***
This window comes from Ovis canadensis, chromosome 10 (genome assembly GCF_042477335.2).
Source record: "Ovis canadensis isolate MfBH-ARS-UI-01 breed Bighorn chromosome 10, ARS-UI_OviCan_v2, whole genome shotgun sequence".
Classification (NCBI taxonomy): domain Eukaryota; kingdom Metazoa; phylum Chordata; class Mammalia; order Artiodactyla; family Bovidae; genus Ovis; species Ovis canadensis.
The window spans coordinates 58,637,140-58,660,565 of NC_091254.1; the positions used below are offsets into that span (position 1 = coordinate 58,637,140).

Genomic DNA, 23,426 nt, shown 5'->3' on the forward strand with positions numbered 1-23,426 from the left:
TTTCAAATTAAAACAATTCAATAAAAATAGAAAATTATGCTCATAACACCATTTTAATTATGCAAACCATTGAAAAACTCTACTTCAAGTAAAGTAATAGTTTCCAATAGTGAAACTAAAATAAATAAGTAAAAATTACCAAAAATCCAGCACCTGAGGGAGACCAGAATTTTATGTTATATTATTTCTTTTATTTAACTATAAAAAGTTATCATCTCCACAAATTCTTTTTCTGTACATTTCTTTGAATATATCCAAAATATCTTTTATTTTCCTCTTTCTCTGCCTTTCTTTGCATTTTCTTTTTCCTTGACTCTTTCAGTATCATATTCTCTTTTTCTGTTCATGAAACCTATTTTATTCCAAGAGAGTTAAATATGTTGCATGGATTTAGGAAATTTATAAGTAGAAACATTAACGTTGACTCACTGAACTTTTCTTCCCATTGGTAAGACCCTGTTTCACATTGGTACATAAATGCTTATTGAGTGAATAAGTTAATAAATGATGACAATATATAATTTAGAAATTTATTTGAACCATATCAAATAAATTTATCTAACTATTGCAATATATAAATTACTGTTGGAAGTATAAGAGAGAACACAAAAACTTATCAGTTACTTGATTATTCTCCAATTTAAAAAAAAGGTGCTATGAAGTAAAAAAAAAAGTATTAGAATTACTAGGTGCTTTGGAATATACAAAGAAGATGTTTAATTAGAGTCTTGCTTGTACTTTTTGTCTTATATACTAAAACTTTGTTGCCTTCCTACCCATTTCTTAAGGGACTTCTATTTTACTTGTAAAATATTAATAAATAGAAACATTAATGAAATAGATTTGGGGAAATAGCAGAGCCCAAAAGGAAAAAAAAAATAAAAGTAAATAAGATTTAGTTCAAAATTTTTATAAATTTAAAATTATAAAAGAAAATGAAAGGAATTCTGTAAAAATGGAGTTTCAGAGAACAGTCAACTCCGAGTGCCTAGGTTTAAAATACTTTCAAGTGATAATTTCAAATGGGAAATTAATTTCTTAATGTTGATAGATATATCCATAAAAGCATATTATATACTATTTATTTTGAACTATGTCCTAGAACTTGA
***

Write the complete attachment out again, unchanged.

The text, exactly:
This window comes from Ovis canadensis, chromosome 10 (genome assembly GCF_042477335.2).
Source record: "Ovis canadensis isolate MfBH-ARS-UI-01 breed Bighorn chromosome 10, ARS-UI_OviCan_v2, whole genome shotgun sequence".
Classification (NCBI taxonomy): domain Eukaryota; kingdom Metazoa; phylum Chordata; class Mammalia; order Artiodactyla; family Bovidae; genus Ovis; species Ovis canadensis.
The window spans coordinates 58,637,140-58,660,565 of NC_091254.1; the positions used below are offsets into that span (position 1 = coordinate 58,637,140).

Genomic DNA, 23,426 nt, shown 5'->3' on the forward strand with positions numbered 1-23,426 from the left:
TTTCAAATTAAAACAATTCAATAAAAATAGAAAATTATGCTCATAACACCATTTTAATTATGCAAACCATTGAAAAACTCTACTTCAAGTAAAGTAATAGTTTCCAATAGTGAAACTAAAATAAATAAGTAAAAATTACCAAAAATCCAGCACCTGAGGGAGACCAGAATTTTATGTTATATTATTTCTTTTATTTAACTATAAAAAGTTATCATCTCCACAAATTCTTTTTCTGTACATTTCTTTGAATATATCCAAAATATCTTTTATTTTCCTCTTTCTCTGCCTTTCTTTGCATTTTCTTTTTCCTTGACTCTTTCAGTATCATATTCTCTTTTTCTGTTCATGAAACCTATTTTATTCCAAGAGAGTTAAATATGTTGCATGGATTTAGGAAATTTATAAGTAGAAACATTAACGTTGACTCACTGAACTTTTCTTCCCATTGGTAAGACCCTGTTTCACATTGGTACATAAATGCTTATTGAGTGAATAAGTTAATAAATGATGACAATATATAATTTAGAAATTTATTTGAACCATATCAAATAAATTTATCTAACTATTGCAATATATAAATTACTGTTGGAAGTATAAGAGAGAACACAAAAACTTATCAGTTACTTGATTATTCTCCAATTTAAAAAAAAGGTGCTATGAAGTAAAAAAAAAAGTATTAGAATTACTAGGTGCTTTGGAATATACAAAGAAGATGTTTAATTAGAGTCTTGCTTGTACTTTTTGTCTTATATACTAAAACTTTGTTGCCTTCCTACCCATTTCTTAAGGGACTTCTATTTTACTTGTAAAATATTAATAAATAGAAACATTAATGAAATAGATTTGGGGAAATAGCAGAGCCCAAAAGGAAAAAAAAAATAAAAGTAAATAAGATTTAGTTCAAAATTTTTATAAATTTAAAATTATAAAAGAAAATGAAAGGAATTCTGTAAAAATGGAGTTTCAGAGAACAGTCAACTCCGAGTGCCTAGGTTTAAAATACTTTCAAGTGATAATTTCAAATGGGAAATTAATTTCTTAATGTTGATAGATATATCCATAAAAGCATATTATATACTATTTATTTTGAACTATGTCCTAGAACTTGA